Giving Compass’ Take:
• The author shares CVS Health’s planning for their tobacco-free campaign in which they garnered data and relied on collaborative efforts and partnerships to significantly add to the cause of reducing tobacco use, especially among young people.
• How can other store chains emulate the efforts of CVS Health to keep reducing this generation’s smoking habits?
• Read about the RAND Corporation study about anti-smoking strategies that are ineffective.
It’s been more than three years since our company decided to stop selling tobacco in all our stores, and it remains a source of great pride for CVS Health. Without question, going tobacco-free was a bold decision that would significantly impact our bottom line—our tobacco exit was estimated to reduce annual sales by $2 billion—but it was the right decision for our brand, our business, and the health of all Americans.
The decision came out of a realization that not only was the sale of tobacco products a barrier to the future growth of the company as a trusted health care provider, but also cigarettes—which remain the leading preventable cause of death—had no place in a setting where health care was delivered.
To measure the impact of our decision, we completed a study one year after removing tobacco products from our shelves. We found a 1 percent reduction in cigarette-pack sales across all retailers, in states where CVS Pharmacy had a 15 percent or greater share of the retail pharmacy market, reaffirming previous research that availability directly impacts use.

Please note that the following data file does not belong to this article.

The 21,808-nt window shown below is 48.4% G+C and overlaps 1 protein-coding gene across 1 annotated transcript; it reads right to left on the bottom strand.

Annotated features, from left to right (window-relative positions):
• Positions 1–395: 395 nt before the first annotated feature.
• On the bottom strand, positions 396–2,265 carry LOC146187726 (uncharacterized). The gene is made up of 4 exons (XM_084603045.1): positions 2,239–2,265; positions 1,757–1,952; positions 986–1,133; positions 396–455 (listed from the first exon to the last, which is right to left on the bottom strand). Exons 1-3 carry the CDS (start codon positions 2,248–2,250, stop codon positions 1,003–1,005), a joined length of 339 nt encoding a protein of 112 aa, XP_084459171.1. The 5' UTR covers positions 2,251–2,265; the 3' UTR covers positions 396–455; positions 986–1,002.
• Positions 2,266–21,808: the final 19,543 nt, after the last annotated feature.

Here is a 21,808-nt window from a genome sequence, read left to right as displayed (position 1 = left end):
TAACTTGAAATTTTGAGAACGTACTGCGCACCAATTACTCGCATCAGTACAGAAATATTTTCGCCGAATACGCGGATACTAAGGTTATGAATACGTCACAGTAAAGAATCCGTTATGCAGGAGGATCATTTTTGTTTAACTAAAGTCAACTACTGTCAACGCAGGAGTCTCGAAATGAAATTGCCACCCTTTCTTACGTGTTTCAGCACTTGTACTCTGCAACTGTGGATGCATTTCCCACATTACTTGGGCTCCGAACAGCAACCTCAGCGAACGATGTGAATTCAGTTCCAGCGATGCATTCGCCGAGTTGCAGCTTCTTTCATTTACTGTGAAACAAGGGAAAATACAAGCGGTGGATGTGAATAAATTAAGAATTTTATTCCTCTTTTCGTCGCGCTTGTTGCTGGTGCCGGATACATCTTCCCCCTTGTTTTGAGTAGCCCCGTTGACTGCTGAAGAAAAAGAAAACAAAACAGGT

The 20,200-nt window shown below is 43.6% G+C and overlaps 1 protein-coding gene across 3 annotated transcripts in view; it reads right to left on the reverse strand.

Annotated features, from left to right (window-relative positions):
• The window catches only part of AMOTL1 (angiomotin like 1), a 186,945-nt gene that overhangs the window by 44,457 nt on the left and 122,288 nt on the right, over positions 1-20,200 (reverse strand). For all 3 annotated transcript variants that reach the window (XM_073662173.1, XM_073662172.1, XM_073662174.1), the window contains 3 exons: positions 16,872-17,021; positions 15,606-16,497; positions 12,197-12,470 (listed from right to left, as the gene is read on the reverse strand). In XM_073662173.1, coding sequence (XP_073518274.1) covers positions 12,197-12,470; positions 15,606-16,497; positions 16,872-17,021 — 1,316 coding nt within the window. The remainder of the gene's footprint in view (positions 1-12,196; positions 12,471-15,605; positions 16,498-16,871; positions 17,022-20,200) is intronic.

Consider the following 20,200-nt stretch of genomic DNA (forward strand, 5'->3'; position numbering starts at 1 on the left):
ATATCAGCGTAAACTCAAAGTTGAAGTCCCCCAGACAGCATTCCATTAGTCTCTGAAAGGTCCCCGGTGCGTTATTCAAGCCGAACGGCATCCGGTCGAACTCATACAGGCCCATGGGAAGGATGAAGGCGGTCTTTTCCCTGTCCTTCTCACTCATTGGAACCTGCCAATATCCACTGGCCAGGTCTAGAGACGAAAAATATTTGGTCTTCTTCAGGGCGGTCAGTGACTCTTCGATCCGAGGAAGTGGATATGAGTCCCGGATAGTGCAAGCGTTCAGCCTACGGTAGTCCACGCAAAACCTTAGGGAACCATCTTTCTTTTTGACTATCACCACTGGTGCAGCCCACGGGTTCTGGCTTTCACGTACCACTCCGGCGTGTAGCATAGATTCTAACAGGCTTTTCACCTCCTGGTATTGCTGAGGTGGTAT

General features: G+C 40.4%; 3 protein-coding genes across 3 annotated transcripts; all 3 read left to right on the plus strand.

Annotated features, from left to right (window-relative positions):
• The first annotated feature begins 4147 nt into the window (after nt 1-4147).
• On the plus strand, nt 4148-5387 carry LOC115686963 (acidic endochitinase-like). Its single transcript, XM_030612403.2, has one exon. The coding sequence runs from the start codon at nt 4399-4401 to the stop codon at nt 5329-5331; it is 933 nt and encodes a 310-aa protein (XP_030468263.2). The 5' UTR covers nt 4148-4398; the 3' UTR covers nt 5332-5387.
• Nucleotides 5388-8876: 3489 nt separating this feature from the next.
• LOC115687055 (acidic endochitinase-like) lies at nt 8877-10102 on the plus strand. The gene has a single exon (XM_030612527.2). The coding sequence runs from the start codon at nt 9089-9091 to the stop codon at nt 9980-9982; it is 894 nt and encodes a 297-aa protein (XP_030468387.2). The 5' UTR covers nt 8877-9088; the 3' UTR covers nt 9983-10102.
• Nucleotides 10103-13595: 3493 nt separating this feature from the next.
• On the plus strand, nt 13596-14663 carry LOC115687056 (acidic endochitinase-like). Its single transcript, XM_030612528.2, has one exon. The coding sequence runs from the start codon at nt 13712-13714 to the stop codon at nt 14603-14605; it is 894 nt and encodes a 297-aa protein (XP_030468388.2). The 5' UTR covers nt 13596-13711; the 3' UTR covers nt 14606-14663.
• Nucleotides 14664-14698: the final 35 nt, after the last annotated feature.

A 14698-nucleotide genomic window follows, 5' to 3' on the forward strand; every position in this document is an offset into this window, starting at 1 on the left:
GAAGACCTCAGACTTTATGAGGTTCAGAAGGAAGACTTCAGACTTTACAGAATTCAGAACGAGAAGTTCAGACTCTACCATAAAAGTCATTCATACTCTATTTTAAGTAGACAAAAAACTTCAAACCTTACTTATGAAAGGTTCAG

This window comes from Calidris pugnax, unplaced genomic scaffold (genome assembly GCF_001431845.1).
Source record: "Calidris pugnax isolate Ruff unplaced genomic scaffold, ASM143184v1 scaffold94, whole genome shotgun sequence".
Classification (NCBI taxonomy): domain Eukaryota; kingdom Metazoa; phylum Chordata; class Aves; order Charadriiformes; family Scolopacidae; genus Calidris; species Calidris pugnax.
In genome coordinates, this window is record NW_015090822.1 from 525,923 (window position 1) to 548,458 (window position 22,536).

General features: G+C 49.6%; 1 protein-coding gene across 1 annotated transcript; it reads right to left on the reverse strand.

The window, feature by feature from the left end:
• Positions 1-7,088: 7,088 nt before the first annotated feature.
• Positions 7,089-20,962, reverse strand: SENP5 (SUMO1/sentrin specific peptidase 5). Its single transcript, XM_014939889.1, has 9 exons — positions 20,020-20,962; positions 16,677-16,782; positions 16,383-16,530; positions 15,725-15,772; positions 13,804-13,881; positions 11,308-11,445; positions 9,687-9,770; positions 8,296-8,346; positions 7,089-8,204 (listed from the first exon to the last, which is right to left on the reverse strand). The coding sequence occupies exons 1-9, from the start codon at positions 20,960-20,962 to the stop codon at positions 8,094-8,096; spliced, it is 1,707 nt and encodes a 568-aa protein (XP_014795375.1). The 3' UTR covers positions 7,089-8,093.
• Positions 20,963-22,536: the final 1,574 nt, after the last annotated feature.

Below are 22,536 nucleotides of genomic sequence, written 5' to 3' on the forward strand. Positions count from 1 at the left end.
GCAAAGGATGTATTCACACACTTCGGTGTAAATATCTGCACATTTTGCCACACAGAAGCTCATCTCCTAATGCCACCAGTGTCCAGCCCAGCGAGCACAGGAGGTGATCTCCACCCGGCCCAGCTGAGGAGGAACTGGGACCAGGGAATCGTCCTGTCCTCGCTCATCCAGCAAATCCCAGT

In 2016, we established Be the First, a five-year initiative to help deliver America’s first tobacco-free generation. It’s a lofty aspiration, and with a $50 million investment through 2020, we knew we had to be smart and deliberate to drive results and make an impact on public health.
We have sought out innovative partnerships, collaborations, and alliances in several areas, including prevention, youth advocacy, and behavior change. Today, our partners include the Campaign for Tobacco-Free Kids, American Cancer Society, Truth Initiative, CATCH Global Foundation, and National Urban League. Our goal through this work is to contribute to a 10 percent decline in new youth smokers in the United States by 2020.
Read the full article about tobacco by Eileen Howard Boone at Stanford Social Innovation Review
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